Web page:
Monday, October 13, 2008
Wednesday, October 1, 2008
Pseudoephedrine (PSE) is the active ingredient in many OTC decongestant medications, such as Sudafed and Primatene. It's therapeutic effect of relieving sinus and nasal congestion is sung high praises by many of us around cold and flu season. BUT WAIT, that's not all. It's also the precursor chemical used in the manufacturing of methamphetamine (also known as crystal meth or just meth), a dangerous and extremely addictive stimulant drug. It is commonly manufactured in home "meth labs" with everyday store-bought materials. While these items are easy to obtain they are dangerous to mix, but according to Lieutenant Jason Gates "if you can cook chocolate chip cookies, then you can make methamphetamines." (Just to clarify, PSE is chemically changed into meth during the cooking process). You might be asking yourself why should you care or interfere with somebody else's life, but let me give you one fact, and then you might rethink that. These "meth labs" are costing YOU money. That's right! In one year alone, the clean up of the chemicals these labs dump cost taxpayers 23.8 million dollars (according to The Office of Diversion Control). And if money doesn't concern you, then how about the fact that it's killing people.
OK, so we know it's serious but what does it do. Inside the body meth alters the brain causing it to release huge amounts of dopamine at one time, causing a temporary sense of euphoria. The short term affect may be pleasurable with increased energy, however because of meths extreme addictiveness there is usually long term affects which are severe mental disorders, memory loss, and severe dental problems.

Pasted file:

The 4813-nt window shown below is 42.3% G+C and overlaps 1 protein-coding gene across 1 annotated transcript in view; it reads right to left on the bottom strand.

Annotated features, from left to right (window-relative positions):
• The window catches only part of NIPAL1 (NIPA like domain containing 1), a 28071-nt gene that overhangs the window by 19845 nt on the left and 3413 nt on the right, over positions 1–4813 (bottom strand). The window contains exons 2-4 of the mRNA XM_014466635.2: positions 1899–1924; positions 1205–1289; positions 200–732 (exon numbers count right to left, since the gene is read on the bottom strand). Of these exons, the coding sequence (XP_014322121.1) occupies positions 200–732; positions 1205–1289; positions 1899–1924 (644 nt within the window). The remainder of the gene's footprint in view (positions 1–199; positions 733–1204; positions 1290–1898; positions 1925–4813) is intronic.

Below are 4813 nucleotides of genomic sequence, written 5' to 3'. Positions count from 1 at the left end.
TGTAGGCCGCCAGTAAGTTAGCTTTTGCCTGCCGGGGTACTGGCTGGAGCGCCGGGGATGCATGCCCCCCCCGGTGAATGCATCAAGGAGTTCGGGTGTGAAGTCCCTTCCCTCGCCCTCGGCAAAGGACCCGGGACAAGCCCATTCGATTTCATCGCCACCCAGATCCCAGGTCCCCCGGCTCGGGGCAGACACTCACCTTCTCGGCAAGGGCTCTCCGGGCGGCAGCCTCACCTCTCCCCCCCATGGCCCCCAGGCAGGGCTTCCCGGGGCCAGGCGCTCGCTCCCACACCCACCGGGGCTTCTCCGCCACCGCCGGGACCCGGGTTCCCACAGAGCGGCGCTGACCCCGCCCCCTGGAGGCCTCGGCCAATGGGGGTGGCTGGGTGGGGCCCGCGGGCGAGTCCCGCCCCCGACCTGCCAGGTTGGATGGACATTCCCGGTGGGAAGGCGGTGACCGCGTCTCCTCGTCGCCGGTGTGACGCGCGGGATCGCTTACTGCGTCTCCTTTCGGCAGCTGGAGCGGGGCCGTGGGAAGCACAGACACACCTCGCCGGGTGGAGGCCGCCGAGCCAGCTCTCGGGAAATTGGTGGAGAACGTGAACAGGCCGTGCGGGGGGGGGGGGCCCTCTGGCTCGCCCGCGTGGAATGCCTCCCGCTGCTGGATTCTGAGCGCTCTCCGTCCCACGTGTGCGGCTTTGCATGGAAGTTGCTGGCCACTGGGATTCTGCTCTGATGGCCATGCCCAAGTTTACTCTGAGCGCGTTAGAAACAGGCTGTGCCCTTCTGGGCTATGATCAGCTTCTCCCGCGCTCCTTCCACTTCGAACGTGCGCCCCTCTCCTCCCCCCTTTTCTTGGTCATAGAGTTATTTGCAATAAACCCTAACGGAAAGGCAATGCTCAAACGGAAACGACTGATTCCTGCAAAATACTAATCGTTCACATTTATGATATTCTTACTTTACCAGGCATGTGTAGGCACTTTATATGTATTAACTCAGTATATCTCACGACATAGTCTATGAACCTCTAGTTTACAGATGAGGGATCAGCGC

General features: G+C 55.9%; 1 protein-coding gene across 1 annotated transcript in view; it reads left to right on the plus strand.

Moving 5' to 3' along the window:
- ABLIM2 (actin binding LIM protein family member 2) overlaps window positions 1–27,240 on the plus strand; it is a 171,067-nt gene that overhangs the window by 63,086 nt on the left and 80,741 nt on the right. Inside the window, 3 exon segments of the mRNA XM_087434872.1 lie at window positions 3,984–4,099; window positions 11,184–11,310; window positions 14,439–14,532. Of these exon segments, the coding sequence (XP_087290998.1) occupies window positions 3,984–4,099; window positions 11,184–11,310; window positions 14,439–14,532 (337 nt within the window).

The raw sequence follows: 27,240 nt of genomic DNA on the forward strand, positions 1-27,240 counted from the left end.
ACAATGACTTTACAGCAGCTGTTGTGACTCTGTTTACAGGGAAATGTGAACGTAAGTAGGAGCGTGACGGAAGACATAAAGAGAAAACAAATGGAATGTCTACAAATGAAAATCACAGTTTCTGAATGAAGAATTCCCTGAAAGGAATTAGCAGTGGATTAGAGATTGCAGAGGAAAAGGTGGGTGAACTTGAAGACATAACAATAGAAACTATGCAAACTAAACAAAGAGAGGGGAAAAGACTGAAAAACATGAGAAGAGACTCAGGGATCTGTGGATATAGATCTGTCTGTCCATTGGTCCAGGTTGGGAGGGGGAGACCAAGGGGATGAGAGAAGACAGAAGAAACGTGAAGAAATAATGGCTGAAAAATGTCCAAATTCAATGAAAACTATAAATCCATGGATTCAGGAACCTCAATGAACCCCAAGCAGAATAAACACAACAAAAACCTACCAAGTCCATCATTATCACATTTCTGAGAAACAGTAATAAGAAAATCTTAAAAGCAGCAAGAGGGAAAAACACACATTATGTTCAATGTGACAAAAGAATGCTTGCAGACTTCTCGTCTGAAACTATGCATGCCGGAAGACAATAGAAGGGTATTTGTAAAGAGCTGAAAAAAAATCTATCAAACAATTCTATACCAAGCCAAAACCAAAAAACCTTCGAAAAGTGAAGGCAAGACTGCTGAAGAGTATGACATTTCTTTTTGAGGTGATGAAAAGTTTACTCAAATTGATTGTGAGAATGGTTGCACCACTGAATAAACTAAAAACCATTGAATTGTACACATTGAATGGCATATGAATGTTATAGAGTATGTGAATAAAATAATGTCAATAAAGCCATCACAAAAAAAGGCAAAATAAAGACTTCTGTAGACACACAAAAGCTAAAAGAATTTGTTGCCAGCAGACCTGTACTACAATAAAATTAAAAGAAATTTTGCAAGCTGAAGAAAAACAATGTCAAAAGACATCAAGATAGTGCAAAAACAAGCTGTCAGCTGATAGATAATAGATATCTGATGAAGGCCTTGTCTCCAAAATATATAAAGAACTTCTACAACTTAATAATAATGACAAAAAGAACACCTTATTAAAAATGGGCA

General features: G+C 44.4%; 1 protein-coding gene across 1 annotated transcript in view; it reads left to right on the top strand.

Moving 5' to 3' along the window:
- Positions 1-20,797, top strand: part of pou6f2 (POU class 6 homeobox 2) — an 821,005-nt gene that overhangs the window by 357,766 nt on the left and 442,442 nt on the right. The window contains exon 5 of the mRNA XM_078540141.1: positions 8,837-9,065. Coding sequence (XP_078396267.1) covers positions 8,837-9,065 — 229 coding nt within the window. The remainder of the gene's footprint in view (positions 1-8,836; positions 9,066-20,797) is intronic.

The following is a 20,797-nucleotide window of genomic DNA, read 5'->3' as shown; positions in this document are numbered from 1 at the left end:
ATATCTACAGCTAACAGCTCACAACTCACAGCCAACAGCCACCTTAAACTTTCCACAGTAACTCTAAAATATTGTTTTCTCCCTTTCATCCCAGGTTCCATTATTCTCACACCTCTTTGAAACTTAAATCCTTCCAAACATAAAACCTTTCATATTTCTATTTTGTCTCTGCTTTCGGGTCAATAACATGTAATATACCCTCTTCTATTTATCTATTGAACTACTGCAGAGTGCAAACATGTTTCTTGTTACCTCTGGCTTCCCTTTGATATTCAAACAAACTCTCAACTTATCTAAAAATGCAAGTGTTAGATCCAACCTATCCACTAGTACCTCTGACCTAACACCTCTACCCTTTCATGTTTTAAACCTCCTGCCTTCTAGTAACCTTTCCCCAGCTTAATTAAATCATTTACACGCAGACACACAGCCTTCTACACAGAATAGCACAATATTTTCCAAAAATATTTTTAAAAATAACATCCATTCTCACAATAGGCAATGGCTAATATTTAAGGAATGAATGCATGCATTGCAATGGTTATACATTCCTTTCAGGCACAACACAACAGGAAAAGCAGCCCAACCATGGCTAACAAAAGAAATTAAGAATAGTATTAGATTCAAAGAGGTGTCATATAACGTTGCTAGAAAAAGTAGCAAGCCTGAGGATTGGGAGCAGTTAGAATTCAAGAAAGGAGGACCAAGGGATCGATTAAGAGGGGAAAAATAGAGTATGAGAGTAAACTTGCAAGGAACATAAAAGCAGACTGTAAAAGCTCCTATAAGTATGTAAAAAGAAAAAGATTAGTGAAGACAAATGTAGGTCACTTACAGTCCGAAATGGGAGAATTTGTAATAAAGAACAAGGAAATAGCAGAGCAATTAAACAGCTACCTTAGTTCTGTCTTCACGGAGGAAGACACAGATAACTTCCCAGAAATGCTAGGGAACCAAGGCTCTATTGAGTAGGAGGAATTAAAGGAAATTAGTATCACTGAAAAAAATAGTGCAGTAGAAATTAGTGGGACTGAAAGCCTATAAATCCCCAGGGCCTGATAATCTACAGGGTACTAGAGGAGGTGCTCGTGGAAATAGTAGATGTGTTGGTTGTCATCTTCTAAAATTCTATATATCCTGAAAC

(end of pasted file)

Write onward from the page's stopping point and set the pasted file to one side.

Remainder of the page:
PSE when used as meth causes:
· Increased Heart Rate, Blood Pressure, Rate of Breathing, and/or Body Temperature
· Increased Alertness and Energy
· Increases Nervousness, Paranoia, and/or Irritability
Withdrawals from high dosages result in:
· Severe depression or Anxiety
· Auditory hallucinations
· Mood changes, from friendly to hostile
Meth is metabolized slowly and can require up to 2 days to eliminate a single dose from the body, while the experience of withdrawal symptoms only last for a short time. The benefits of stopping the use of the drug can lead to a healthier, longer life. To stop the use of PSE for meth, officials considered taking these products off the market. However, PSE is still sold behind the counter but its purchase is highly monitored.
STATE AND FEDERAL REQUIREMENTS FOR SALE OF PSEUDOEPHEDRINE
The PURCHASER must:
· display a driver's license or photo ID that denotes purchaser's age is over 16
· sign for the purchase.
The PHARMACY must make a record of the sale including:
· the name of the person making the purchase;
· the date of the purchase; and
· the item and number of grams purchased.
Sale Requirements for PSE:
· Daily sales are limited to 3.6 Grams of the base product; and
· Monthly sales are limited to 9 Grams of the base product.